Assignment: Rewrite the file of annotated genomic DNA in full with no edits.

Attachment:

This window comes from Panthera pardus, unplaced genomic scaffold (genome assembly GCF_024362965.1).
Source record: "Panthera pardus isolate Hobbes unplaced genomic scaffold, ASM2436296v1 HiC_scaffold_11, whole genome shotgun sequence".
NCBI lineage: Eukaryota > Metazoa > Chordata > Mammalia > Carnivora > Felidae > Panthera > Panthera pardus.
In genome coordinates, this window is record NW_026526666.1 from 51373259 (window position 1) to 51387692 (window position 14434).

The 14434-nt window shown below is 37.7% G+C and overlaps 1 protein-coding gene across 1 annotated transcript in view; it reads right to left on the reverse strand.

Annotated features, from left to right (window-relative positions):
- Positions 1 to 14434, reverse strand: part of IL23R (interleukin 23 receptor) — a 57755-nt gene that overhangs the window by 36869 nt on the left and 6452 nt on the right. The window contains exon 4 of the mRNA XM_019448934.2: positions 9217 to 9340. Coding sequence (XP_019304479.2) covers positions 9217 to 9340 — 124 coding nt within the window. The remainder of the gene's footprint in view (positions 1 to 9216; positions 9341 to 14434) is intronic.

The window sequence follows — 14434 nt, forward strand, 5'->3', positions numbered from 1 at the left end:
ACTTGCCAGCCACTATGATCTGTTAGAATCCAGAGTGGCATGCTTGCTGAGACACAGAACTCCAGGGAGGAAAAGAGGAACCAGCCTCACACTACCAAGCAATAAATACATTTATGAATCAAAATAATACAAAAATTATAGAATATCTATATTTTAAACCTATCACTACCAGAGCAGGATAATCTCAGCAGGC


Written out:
This window comes from Panthera pardus, unplaced genomic scaffold (genome assembly GCF_024362965.1).
Source record: "Panthera pardus isolate Hobbes unplaced genomic scaffold, ASM2436296v1 HiC_scaffold_11, whole genome shotgun sequence".
NCBI lineage: Eukaryota > Metazoa > Chordata > Mammalia > Carnivora > Felidae > Panthera > Panthera pardus.
In genome coordinates, this window is record NW_026526666.1 from 51373259 (window position 1) to 51387692 (window position 14434).

The 14434-nt window shown below is 37.7% G+C and overlaps 1 protein-coding gene across 1 annotated transcript in view; it reads right to left on the reverse strand.

Annotated features, from left to right (window-relative positions):
- Positions 1 to 14434, reverse strand: part of IL23R (interleukin 23 receptor) — a 57755-nt gene that overhangs the window by 36869 nt on the left and 6452 nt on the right. The window contains exon 4 of the mRNA XM_019448934.2: positions 9217 to 9340. Coding sequence (XP_019304479.2) covers positions 9217 to 9340 — 124 coding nt within the window. The remainder of the gene's footprint in view (positions 1 to 9216; positions 9341 to 14434) is intronic.

The window sequence follows — 14434 nt, forward strand, 5'->3', positions numbered from 1 at the left end:
ACTTGCCAGCCACTATGATCTGTTAGAATCCAGAGTGGCATGCTTGCTGAGACACAGAACTCCAGGGAGGAAAAGAGGAACCAGCCTCACACTACCAAGCAATAAATACATTTATGAATCAAAATAATACAAAAATTATAGAATATCTATATTTTAAACCTATCACTACCAGAGCAGGATAATCTCAGCAGGC